Not long ago, "defense contractor" was not a polite term. Defense contractors were perceived as greedy corporations that managed to make off with billions of your tax dollars for useless high-tech weaponry at bloated prices.
But a couple of important events are causing that perception to change.
One, of course, is the war in the Persian Gulf. The idea that we could fight and win a desert war to regain vast territory in less than two months still boggles the mind. It would not have been possible without some of those expensive, high-tech weapons.
The other is that some aerospace firms well known as defense contractors have fallen into disarray. They are declining financially.
In short, defense contractors are not as assured of profits as they were just a few years ago. The defense buildups of the 1980s have diminished to a trickle. The weapons so highly touted in the war have been bought and paid for.Here are some examples. The list is by no means complete:
* Northrop Corp. was already troubled by reductions and uncertainty in the B-2 bomber program and by disappointing sales of its F-20 fighter. Now it has lost out on the contract for the Air Force's advanced tactical fighter program.
* McDonnell-Douglas, producer of the famous F-4 Phantom, the highly praised F-15 Eagle and the AV-8 Harrier, has taken big hits. The Navy canceled its Stealth fighter project. The Air Force tactical fighter project was awarded to Lockheed and others.
* Lockheed, meanwhile, has had its P-7 anti-submarine airplane contract canceled and has lost out on some smaller contracts as well. The advanced tactical fighter is a big boost.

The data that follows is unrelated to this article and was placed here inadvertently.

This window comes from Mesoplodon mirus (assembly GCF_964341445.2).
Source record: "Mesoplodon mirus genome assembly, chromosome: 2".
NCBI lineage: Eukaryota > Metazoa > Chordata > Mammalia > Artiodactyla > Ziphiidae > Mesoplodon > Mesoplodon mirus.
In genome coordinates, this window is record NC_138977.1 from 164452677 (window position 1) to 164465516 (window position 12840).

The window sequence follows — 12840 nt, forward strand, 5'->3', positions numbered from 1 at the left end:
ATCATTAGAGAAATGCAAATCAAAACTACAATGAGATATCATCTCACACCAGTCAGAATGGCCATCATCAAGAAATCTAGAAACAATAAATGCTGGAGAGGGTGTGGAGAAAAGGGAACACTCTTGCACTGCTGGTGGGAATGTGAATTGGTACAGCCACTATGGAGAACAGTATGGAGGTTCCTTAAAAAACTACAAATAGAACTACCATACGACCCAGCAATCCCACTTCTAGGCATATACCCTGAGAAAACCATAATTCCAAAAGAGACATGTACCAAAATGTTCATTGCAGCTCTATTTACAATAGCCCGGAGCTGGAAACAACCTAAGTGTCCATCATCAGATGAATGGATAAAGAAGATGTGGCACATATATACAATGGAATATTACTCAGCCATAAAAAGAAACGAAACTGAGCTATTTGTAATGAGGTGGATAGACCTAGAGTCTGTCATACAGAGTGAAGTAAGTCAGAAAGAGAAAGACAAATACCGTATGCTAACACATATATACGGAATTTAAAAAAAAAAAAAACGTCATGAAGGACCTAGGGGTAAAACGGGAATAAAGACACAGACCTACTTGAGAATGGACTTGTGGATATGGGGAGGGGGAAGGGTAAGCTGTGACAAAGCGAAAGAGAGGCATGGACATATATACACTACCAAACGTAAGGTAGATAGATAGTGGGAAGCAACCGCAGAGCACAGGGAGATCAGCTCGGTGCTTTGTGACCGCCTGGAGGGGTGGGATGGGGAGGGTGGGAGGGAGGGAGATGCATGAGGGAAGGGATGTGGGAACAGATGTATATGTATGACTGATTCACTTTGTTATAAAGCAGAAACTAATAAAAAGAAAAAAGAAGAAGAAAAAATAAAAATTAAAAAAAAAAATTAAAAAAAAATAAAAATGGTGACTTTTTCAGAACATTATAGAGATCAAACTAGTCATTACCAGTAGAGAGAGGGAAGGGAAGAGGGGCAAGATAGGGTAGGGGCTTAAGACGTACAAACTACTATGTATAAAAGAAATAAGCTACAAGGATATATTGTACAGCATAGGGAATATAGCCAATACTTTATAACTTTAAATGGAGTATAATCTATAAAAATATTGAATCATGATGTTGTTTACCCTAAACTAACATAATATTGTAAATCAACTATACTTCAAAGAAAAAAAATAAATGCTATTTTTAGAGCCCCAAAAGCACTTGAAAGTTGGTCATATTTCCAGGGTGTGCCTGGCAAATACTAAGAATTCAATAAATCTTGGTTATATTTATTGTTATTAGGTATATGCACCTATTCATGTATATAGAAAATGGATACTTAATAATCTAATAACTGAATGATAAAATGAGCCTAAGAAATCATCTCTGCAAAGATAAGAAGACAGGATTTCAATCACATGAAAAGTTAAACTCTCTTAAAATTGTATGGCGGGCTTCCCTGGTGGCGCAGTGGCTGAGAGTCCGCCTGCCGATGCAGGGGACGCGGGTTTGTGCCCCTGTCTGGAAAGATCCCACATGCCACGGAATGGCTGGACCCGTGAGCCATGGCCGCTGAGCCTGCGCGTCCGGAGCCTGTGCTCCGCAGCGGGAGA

* Rockwell International has just completed what is likely to be the last of the space shuttles. Its B-1 bomber has been plagued by problems, frequently grounded and even now cannot be flown in bad weather. The fact that the B-1 stayed home while the ancient B-52 did the job in the gulf war did not go unnoticed, producing a public relations black eye.
* Grumman Corp. manufactures the highly rated aircraft of the "cat" series -- Bearcat, Hellcat, Tigercat, Wildcat and most recently the F-14 Tomcat of "Top Gun" fame. It has been in a kind of limbo for years now.
* General Dynamics lost big with the cancellation of the Navy Stealth project but gained with as one of the Air Force's choice of contractors for the advanced tactical fighter.
Additionally, as the numbers of big-ticket defense items are reduced, the Defense Department policy of having multiple sources for the same item is likely to be cut back. It is more efficient and cheaper to keep one production line busy than it is to provide sporadic work for two.
All this may be good news for taxpayers, but it spells economic uncertainty for employees and investors. It means that defense-intensive areas of the country may have some difficulty climbing out of the economic doldrums.
As an investor, you need to look at defense contractors in a different way.
* What are the company's other sources of revenue? Many if not most defense contractors also do substantial civilian work, either directly or through subsidiaries. How big a part of gross revenues is generated by this other work?
* What is the status of the company's defense work? This is a very chancy area, because Congress can pull the rug out from under even established programs. Does the company plan to diversify?
Analysts who watch the big defense contractors say a shakeout is taking place. Investment in some of these companies could represent substantial bargains, in some others substantial risks. is unlikely that Congress or the Defense Department will be able to step in to save them.
Whatever your interest, it is a fluid situation that you need to monitor closely.